What am I going to wear in the morning when I go to drop my daughter, what will I wear when I go to work and then dinner or cocktail or a wedding? So with my label, I am trying to suggest options for women if they get the DNA of the brand and trust me to make those choices, I will make all of those choices. That’s what happened during my wedding. I didn’t know where to go and would have liked one person who was on the same page to do all of it.

Global and ethnic

I studied fashion before I studied fine art and when I moved back from New York, I was getting my own clothes tailored as I couldn’t find clothes that I felt had a certain kind of worldview that was intrinsically Indian. We are not apologetic about colour as we shouldn’t be either and I love that. I always felt like there weren’t enough separates and that most of it looked too costume-y. Then if I was travelling abroad and I wore these, I kind of stuck out. So I wanted something that could transcend those boundaries of traditions and heritage but still be able to tap into that because we are so lucky to have it.

I wanted to make something that was truly the voice of a new India. Like with the brocades, we started doing all our silhouettes in that because why limit it to something that we have already done in the past, even if the lehngas, blouses and the saris are beautiful! It’s already been done so how do you look at it in a different way, through a different lens?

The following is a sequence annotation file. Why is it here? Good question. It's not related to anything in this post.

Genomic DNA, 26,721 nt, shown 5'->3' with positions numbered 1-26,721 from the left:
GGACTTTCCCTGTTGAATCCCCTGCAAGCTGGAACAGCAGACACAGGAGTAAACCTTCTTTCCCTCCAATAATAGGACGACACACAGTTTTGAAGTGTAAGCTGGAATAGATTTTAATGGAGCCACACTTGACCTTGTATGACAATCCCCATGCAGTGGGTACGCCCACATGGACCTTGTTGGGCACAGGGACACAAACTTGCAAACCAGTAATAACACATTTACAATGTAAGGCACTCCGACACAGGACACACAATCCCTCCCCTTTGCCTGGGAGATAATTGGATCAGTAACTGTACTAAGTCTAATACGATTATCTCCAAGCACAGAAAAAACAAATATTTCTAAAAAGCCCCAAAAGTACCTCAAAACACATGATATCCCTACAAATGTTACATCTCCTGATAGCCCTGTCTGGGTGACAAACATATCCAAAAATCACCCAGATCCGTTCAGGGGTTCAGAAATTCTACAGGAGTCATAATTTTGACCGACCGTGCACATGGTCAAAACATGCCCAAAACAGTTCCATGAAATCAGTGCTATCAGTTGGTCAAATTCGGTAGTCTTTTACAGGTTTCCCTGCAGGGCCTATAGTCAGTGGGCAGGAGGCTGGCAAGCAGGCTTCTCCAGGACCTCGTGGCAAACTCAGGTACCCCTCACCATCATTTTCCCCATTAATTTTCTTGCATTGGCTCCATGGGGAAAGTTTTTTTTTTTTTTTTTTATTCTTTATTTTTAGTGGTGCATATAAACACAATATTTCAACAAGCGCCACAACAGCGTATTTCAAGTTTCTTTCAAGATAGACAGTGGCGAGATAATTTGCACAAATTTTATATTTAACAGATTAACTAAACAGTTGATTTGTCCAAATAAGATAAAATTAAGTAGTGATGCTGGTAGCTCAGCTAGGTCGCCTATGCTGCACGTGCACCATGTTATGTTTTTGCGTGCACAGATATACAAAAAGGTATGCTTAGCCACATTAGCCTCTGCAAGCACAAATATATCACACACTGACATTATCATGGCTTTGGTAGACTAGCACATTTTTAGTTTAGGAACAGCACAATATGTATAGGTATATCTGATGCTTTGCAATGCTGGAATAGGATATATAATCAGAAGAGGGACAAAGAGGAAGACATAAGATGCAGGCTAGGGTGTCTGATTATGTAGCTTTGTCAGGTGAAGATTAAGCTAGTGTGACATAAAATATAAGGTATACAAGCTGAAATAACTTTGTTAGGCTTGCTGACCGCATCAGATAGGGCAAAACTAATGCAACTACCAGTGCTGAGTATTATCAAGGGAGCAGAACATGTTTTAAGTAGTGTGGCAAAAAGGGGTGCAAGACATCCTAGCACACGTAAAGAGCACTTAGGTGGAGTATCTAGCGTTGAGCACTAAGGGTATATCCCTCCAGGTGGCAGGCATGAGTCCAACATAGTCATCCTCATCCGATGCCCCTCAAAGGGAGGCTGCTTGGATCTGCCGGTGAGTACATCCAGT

I have always been a non-conformist because I don’t like people telling me what to do and I don’t really care a lot about what other people think. Having said that, I am a gentle non-conformist. The idea is that I like to do things that work for me — it’s my life at the end and people are never happy. So for me, I was making the clothes that I wanted to wear and if five other people wanted to dress like this, they’d buy this. If they met five more such people, and if they get this then they will buy it. So I did not worry about not conforming because I felt there was a void in this space — pret done in a truly modern way. Now, everybody says that everything is ‘India Modern’ but it’s not really — it has to be an overarching philosophy, it’s how you live your life.

Word of mouth to Bollywood

In the beginning, I was dressing people who were my friends, who also happened to be in the film industry, like Konkona (Sen Sharma), Adhuna (Bhabani), Tillotama (Shome) and Gauri (Shinde). It was never a strategy to get Bollywood celebrities to get to wear my clothes. Then one thing led to another and all celebrities have their stylists and are looking for new labels to dress these girls in. They are also compelled to constantly revamp their look and keep things interesting. So the shift to Bollywood happened quite organically on the side but it’s never something I have been too concerned about because style and fashion are so separate. And celebrities today are more about fashion and they have a team of stylists with hair and make-up. One day they are in a gown, one day in a khadi sari and another day in a leather jumpsuit and that’s what they have to do.